New Orleans opts to forgive mayor

Despite Katrina gaffes, Nagin is re-elected


NEW ORLEANS -- In the end, New Orleans voters decided to forgive their erratic mayor rather than punish him. And there was a lot to forgive.

In the nearly nine months since Hurricane Katrina pummeled this city, Mayor Ray Nagin has committed enough strategic blunders, uttered enough verbal gaffes and hastened enough policy reversals to have sunk the career of any ordinary politician.

As the hurricane bore down on the city Aug. 29, Nagin failed to arrange for the evacuation of the city's poor, stranding thousands when the levees burst. After the storm hit, with thousands of victims clinging to rooftops awaiting rescue, he exaggerated the death toll by a factor of 10. When the Federal Emergency Management Agency wanted to set up temporary trailer parks in the city, first Nagin said yes, then no, then maybe.

Now crime is creeping up, the city's finances are teetering and storm debris litters many neighborhoods where rebuilding efforts have scarcely begun.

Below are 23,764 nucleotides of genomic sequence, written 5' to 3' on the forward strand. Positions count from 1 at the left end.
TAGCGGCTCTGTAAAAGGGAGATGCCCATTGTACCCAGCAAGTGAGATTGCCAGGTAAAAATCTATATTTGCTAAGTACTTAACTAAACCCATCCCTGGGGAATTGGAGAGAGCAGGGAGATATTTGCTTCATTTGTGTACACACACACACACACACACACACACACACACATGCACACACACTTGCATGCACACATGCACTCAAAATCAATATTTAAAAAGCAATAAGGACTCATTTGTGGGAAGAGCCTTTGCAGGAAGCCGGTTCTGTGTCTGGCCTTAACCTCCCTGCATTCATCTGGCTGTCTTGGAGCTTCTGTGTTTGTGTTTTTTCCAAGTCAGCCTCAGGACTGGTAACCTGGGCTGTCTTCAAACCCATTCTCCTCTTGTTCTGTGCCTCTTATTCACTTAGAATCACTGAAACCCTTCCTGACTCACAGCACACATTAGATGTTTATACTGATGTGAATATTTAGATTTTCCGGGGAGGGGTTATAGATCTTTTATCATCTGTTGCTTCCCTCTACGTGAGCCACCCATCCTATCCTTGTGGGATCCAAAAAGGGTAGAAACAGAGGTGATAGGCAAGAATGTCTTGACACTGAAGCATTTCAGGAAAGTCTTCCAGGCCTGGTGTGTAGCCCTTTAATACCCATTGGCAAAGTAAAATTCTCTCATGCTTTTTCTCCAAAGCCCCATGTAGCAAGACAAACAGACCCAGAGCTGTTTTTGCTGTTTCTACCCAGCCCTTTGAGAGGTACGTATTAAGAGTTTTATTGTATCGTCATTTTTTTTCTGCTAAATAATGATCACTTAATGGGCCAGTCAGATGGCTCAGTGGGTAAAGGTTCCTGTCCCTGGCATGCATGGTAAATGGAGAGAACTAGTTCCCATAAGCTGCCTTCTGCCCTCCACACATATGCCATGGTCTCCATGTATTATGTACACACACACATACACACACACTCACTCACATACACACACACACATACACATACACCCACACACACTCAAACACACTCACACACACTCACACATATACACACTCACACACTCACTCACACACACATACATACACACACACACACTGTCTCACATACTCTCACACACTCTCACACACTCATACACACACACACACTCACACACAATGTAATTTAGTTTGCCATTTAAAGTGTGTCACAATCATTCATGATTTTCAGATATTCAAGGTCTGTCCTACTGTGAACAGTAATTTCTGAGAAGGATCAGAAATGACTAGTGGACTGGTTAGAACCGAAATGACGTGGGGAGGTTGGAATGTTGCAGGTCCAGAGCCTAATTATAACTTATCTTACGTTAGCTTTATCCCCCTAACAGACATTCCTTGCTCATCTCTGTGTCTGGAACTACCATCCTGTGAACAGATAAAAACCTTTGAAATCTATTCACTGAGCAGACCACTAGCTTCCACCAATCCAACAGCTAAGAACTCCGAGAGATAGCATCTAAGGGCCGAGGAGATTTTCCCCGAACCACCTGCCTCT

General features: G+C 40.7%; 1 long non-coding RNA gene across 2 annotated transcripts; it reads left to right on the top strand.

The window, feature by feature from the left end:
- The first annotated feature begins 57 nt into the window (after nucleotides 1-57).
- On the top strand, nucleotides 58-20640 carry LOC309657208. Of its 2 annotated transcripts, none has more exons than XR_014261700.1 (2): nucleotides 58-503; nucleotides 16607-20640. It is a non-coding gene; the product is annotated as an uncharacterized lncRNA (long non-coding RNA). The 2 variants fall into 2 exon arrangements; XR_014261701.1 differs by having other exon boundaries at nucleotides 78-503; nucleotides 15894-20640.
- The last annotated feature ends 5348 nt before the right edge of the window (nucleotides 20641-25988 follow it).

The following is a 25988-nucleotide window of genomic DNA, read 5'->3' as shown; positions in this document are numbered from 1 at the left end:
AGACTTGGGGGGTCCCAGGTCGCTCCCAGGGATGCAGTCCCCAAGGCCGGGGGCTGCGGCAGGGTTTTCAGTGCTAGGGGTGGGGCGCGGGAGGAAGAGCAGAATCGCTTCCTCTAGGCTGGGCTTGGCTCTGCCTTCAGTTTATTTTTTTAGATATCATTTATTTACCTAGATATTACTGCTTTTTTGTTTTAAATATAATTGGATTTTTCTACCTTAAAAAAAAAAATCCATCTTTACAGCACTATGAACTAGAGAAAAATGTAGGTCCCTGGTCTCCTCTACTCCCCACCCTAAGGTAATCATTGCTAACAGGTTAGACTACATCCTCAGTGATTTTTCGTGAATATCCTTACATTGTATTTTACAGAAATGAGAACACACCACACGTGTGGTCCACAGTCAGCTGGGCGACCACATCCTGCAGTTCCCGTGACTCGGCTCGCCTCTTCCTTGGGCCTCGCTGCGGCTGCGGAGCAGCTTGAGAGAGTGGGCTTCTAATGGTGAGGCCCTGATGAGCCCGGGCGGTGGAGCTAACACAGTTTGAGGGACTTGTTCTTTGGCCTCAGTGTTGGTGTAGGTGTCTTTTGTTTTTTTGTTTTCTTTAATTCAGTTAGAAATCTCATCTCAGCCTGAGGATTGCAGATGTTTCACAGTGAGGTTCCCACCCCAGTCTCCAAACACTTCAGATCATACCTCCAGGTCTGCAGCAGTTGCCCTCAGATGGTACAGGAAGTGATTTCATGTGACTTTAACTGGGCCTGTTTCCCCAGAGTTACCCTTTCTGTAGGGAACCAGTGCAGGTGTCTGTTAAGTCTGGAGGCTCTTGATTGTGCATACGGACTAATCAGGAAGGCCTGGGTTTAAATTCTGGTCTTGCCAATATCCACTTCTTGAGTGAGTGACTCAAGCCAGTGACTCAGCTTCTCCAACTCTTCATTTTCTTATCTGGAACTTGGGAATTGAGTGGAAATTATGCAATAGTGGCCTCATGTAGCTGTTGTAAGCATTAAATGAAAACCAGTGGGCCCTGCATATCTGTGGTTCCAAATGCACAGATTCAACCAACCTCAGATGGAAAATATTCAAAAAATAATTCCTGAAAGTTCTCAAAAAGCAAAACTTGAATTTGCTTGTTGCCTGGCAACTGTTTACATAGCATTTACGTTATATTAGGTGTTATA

But voters decided Saturday that their mayor deserved a second term -- and that most of the troubles were not his fault.

"I voted for Nagin because, really, you can't blame him for what happened to us," said Kim Brown, 45, a bank employee who lost her home in the Lower Ninth Ward. "Also, I figured, `How could things get any worse?'"

Nagin, who is black, defeated his white challenger, Lt. Gov. Mitch Landrieu, 52.3 percent to 47.7 percent. He did it, analysts said, by capturing about 80 percent of the black vote, and 20 percent of white votes -- a complete turnabout from the tally when he was first elected in 2002.

The results were all the more remarkable considering that blacks have generally suffered more than whites from the effects of Katrina.

Low-lying black neighborhoods were decimated when the city's levees crumbled, and they were among the last areas where water and electricity were restored. And thousands of poorer African-Americans remain exiled in cities far from their ruined homes.

"If you don't live in New Orleans and you're not from New Orleans, you really look at Ray Nagin as a failure, as someone who didn't know what he was doing," said Peter Burns, a political science professor at Loyola University New Orleans.

"But when you come here and you listen to the discussion, you see that people really believe that the major problem was that the levees broke, and that was a failure by the federal government, which built them."

Howard Witt writes for the Chicago Tribune.

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